What has your studio practice taught you about the kind of person you are?

It’s interesting: I’m old enough to know who I am, and to really admire my practice, and know that it’s ok that I do it this way. But that’s still something I need to work on. I even saw it just now when I was talking about taking time away from school, and I was making fun of myself. But that’s a huge part of my practice. I need to embrace that cadence and remember that every artist has a different way of approaching this. There isn’t one work ethic that’s better than another. But it’s hard to let that go.

Pleasure is a big part of how I make work. In this anglo saxon protestant culture we don’t think about pleasure driving how we live our lives. I don’t enjoy walking around with the shame of thinking, I should be doing something that I’m not. The best work comes out of finding joy and pleasure in the way I lead my life. I remember getting into a discussion with Anna Helwing, my first gallerist, who had this traditional idea that suffering artists make the best work; that if you’re in pain, you are your most creative. For a moment I went along but then I realized, Oh hell no! I make the best work when I have the most structure, the most emotional stability, and the most balance in my life. And a lot of that comes from being away from making something, not even thinking about it, and just living life.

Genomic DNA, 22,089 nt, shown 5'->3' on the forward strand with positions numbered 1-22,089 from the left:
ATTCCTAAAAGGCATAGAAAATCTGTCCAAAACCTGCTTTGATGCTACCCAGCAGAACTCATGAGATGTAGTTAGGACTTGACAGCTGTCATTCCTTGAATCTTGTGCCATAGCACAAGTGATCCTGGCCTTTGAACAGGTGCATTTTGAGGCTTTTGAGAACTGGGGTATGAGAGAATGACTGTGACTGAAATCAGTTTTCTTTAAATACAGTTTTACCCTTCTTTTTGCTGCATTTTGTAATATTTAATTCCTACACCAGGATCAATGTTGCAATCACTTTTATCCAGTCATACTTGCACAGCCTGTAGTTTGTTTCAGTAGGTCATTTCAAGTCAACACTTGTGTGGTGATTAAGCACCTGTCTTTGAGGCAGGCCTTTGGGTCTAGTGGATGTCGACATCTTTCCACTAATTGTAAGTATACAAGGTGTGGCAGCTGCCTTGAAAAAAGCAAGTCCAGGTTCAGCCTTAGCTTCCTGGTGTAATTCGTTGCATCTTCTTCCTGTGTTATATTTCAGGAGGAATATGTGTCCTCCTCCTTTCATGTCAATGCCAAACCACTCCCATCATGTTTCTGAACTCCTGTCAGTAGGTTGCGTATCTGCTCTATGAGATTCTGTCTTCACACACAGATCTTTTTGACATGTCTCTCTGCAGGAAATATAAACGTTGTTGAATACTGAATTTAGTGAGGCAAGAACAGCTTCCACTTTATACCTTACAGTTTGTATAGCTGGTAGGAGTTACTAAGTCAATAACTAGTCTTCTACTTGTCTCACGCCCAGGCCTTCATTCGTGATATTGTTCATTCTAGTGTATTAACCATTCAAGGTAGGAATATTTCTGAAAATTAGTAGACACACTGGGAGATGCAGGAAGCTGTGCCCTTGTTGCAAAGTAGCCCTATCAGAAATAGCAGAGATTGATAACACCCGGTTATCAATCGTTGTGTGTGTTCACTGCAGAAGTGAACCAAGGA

Thank you Emilie!


Photos by Lauren Spencer King